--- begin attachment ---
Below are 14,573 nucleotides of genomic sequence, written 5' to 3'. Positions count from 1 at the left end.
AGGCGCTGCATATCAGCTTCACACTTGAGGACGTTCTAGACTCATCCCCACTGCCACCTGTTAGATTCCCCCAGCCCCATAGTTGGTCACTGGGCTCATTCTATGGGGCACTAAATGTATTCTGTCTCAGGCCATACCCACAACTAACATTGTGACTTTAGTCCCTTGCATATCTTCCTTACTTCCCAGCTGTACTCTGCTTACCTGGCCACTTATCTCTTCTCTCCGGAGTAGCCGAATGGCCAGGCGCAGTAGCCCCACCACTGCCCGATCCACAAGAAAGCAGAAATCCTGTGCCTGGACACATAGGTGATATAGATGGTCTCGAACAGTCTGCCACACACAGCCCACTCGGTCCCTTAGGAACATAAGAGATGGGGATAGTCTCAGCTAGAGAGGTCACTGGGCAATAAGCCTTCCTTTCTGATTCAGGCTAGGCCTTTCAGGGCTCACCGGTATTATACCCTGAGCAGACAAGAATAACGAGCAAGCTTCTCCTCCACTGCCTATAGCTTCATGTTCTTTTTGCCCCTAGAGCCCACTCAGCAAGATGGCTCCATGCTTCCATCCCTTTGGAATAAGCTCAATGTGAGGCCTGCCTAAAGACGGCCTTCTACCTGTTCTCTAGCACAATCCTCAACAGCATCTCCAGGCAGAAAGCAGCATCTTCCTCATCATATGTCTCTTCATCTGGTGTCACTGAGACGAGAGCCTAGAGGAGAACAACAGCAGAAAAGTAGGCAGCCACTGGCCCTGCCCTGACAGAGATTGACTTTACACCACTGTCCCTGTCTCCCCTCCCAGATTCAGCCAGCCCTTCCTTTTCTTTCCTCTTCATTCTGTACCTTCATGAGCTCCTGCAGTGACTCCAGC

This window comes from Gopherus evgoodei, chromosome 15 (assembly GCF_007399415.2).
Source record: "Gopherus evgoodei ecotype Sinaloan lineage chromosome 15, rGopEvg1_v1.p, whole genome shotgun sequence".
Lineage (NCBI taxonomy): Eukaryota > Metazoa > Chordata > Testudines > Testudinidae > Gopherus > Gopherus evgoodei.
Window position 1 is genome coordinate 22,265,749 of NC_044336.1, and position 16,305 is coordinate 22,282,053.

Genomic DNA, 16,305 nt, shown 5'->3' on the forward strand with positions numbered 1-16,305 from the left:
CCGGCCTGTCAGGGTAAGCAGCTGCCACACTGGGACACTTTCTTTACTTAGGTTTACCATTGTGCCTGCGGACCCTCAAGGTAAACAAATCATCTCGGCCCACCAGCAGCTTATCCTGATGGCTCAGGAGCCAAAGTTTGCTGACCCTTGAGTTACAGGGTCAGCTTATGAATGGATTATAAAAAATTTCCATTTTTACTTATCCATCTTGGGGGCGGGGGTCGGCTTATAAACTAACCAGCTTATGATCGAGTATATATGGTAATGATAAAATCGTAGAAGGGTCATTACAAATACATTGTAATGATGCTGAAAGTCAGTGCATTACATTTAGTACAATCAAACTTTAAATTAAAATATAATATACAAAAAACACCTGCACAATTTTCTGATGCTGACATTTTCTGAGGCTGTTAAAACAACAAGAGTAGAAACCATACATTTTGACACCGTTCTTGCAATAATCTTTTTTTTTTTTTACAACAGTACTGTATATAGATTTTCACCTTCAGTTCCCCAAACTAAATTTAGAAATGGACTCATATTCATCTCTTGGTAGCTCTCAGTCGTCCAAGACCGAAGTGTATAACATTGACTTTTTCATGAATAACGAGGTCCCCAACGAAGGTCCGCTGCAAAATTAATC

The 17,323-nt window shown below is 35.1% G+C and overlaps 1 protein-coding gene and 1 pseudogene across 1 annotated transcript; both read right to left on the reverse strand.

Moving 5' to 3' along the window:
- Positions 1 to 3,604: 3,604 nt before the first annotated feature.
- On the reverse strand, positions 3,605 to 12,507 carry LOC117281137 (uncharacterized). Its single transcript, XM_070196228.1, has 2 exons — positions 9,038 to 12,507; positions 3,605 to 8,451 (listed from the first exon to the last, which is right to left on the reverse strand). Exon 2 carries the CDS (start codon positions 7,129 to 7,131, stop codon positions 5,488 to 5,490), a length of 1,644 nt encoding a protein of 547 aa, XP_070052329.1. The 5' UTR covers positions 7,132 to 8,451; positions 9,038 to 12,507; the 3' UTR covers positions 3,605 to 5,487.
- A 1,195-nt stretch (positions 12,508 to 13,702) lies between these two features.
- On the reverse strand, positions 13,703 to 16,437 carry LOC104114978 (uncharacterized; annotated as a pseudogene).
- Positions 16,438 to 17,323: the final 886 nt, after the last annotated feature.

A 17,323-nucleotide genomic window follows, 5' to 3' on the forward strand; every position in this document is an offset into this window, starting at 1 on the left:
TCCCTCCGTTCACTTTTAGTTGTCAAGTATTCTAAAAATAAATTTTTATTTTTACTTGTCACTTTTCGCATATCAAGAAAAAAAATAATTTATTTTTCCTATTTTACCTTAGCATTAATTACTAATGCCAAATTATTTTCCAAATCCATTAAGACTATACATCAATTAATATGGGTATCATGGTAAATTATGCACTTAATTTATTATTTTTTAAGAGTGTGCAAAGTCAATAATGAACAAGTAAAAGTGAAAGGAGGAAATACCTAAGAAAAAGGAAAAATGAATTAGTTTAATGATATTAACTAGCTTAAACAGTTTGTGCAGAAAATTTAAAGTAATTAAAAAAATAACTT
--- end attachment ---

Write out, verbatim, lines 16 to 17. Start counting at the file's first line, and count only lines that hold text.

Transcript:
A 17,323-nucleotide genomic window follows, 5' to 3' on the forward strand; every position in this document is an offset into this window, starting at 1 on the left:
TCCCTCCGTTCACTTTTAGTTGTCAAGTATTCTAAAAATAAATTTTTATTTTTACTTGTCACTTTTCGCATATCAAGAAAAAAAATAATTTATTTTTCCTATTTTACCTTAGCATTAATTACTAATGCCAAATTATTTTCCAAATCCATTAAGACTATACATCAATTAATATGGGTATCATGGTAAATTATGCACTTAATTTATTATTTTTTAAGAGTGTGCAAAGTCAATAATGAACAAGTAAAAGTGAAAGGAGGAAATACCTAAGAAAAAGGAAAAATGAATTAGTTTAATGATATTAACTAGCTTAAACAGTTTGTGCAGAAAATTTAAAGTAATTAAAAAAATAACTT